Appropriators approve 2012 energy bill

It contains deep cuts Obama clean energy priorities, including to solar energy, fuel efficient vehicle funding, energy efficiency research, weatherization and biomass research and development. Altogether this is $1.9 billion below Obama’s request.
42 percent below 2010

Committee Chairman Hal Rogers (R-Ky.) said the bill represents the GOP commitment “to restoring restraint and responsibility to the appropriations process in a time when we cannot spend as we used to.”

Rep. John Olver, (D-Mass.) blasted the cuts to energy efficiency as “very short sided” and was especially impassioned on the 90 percent cut to weatherization.

“What is the reason for this cut? Is it only because most of the weatherization funding is to low income people?” he said.

The bill funds flood control and coastal emergencies at $27 million above current levels and at the level of the president’s request, and funds the Army Corps of Engineers at $195 million above the request, but Democrats said the investment is not sufficient.

The committee decided to adopt an amendment to provide $1 billion in emergency flood-related funding for the Mississippi River valley and it took the money from past spending on high-speed rail funding, a top priority of the Obama administration.

Democrats argued passionately to preserve the funding and offered an amendment to strip out the offset, thereby treating the funding as emergency spending. That amendment by Rep. Pete Visclosky (D-Indiana) was defeated.

Republicans, led by Rep. Tom Latham (R-Iowa) said that the rail funding had turned into a slush fund for other administration priorities and that it was not adequately used over the last two years.

Rep. Steve Rothman (D-N.J.) got heated defending the 2009 stimulus bill and the high speed rail program. This prompted Rep. Steve LaTourette (R-Ohio) to yell that the bill should have been a real infrastructure bill in which case it would have created jobs.  Rothman said it was the GOP which prevented more infrastructure stimulus.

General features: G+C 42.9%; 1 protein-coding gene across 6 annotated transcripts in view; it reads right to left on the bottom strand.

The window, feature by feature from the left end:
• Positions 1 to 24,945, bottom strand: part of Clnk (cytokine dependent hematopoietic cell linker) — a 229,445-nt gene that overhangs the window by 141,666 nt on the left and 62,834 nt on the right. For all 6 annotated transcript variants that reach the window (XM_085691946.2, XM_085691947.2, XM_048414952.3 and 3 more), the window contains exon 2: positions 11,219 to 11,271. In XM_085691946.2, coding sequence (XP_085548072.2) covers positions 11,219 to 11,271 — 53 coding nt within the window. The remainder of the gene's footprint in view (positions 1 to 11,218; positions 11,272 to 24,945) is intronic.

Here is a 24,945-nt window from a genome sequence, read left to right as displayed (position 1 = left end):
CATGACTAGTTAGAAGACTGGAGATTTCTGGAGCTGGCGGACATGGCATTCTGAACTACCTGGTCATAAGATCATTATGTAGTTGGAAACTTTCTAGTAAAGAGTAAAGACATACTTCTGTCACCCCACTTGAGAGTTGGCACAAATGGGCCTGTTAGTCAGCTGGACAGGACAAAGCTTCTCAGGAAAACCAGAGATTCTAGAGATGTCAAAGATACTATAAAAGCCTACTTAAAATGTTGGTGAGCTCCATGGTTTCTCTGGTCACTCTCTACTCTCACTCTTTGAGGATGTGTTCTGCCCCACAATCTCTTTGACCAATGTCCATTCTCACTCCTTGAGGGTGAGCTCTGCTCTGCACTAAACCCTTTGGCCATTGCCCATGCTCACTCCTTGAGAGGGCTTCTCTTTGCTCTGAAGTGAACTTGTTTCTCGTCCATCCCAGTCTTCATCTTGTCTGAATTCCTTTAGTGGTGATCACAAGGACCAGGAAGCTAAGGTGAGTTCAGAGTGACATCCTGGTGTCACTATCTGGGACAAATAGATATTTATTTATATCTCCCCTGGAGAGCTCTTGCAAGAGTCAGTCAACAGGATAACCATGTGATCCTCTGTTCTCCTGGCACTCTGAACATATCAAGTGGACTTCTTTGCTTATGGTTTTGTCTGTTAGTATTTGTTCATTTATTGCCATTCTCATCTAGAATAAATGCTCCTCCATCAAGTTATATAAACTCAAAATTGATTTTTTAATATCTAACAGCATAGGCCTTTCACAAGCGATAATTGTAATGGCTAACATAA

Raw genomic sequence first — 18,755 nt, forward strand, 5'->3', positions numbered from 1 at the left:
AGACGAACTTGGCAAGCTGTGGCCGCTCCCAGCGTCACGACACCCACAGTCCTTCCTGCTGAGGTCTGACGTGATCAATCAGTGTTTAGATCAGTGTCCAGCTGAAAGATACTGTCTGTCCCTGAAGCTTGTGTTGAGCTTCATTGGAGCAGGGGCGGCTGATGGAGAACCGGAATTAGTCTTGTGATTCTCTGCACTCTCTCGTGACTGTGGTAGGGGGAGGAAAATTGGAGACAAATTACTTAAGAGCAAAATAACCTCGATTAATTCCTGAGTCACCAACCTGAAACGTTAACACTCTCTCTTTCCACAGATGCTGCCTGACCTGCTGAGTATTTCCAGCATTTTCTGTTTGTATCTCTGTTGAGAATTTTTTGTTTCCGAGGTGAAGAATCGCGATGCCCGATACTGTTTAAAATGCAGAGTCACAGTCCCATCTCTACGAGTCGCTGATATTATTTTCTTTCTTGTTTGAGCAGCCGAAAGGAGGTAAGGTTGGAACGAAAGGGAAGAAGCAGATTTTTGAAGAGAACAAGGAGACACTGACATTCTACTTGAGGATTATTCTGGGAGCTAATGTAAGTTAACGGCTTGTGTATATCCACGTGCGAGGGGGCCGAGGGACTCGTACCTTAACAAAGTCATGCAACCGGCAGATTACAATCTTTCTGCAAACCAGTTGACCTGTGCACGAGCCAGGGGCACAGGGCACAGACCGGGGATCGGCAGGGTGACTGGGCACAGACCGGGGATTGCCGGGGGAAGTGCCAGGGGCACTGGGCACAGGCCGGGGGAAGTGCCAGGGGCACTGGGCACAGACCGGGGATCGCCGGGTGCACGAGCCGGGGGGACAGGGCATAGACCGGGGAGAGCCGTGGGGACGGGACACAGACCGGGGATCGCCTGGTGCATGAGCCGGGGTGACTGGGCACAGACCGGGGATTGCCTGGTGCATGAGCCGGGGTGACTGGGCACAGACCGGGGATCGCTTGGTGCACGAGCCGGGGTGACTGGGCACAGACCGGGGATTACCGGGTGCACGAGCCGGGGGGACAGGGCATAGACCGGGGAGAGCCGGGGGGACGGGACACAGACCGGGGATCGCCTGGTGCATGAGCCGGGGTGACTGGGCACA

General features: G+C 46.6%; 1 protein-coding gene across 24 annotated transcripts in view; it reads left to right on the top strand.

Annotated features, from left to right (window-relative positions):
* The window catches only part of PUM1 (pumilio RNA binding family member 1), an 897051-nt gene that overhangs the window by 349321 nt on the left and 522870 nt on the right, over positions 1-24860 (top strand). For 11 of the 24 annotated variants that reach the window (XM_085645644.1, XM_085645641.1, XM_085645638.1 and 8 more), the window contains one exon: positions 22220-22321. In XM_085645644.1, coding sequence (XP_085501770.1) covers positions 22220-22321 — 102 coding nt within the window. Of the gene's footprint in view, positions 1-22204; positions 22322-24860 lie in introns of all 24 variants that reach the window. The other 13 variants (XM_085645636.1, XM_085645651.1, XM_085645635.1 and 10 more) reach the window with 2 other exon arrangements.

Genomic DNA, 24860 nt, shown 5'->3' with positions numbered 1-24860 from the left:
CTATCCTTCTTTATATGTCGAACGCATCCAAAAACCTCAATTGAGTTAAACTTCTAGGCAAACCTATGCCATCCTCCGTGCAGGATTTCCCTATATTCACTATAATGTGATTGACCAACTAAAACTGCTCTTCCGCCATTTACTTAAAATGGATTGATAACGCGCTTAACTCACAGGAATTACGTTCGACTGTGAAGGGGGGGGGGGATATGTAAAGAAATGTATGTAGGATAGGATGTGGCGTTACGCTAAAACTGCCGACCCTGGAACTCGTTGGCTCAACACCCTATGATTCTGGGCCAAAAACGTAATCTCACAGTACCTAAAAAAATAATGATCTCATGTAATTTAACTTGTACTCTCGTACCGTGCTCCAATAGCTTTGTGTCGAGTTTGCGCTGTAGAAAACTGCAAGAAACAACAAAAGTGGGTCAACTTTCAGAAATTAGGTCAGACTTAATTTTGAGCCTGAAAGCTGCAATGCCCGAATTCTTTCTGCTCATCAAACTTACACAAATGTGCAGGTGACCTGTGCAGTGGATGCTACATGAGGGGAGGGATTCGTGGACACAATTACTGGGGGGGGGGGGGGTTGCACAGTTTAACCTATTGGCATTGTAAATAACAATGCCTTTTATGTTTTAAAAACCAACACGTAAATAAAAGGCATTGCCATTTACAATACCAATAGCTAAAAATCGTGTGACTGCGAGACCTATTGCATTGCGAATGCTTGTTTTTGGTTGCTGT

There was more agreement on the committee when it comes to a controversial nuclear waste dump at Yucca Mountain.

The bill requires the administration to restart the Yucca Mountain nuclear waste storage facility in Nevada that is opposed by Senate Majority Leader Harry ReidHarry ReidPelosi blasts GOP leaders for silence on Trump Latinos build a wall between Trump and White House in new ad The true (and incredible) story of Hill staffers on the industry payroll MORE (D-Nev.) and President Obama.

Committee Ranking Member Norm Dicks (D-Wash.) joined Rogers in blasting the administration for stalling the project. Rogers called it a “hole to nowhere,” noting that $15 billion has already been spent on the facility. Dicks said that refusing to continue the project is not based on sound science.

Despite this like-mindedness, the markup featured several other dramatic confrontations over specific provisions of the bill.

Flake offered an amendment that would have denied subsidies to for-profit businesses in both the clean energy and fossil fuel sectors. The amendment got some support from GOP budget cutters like Rep. Jack Kingston (R-Ga.) and from Democrats who wasn’t to see payments to “big oil” curtailed, but it ultimately failed14 to 32.

As with previous 2012 appropriations bills, LaTourette successfully sponsored an amendment bucking most of his own party to preserve David-Bacon prevailing wage requirements for federal contracts. The GOP had once again tried to strip out the requirement, arguing it raises the costs of contracts.

The LaTourette amendment passed 26 to 22 with the support of Reps. Jo Ann Emerson (R-Mo.), Mario Diaz Balart (R-Fla.), and Denny Rehberg (R-Mont.)

The bill wades into a long running legal dispute about whether the Clean Water Act applies to small streams and attempts to strip out limiting language on this were defeated at the markup.

The GOP argues that allowing the federal government to regulate small bodies of water interferes with states rights and the rights of property owners, and could also lead to federal regulation of groundwater.

“If you want to get the federal government regulating groundwater, if you wanted to start a war in the West, you’ve got one,” Rep. Mike Simpson (R-Idaho) argued.

In the middle of the 3 ½ hour markup, Rep. Jesse Jackson, Jr (D-Ill.) gave an impassioned defense of earmarking that received applause from other Democrats. He said the Appropriations Committee by giving up on earmarks has given the administration too much power to decide where water projects are needed.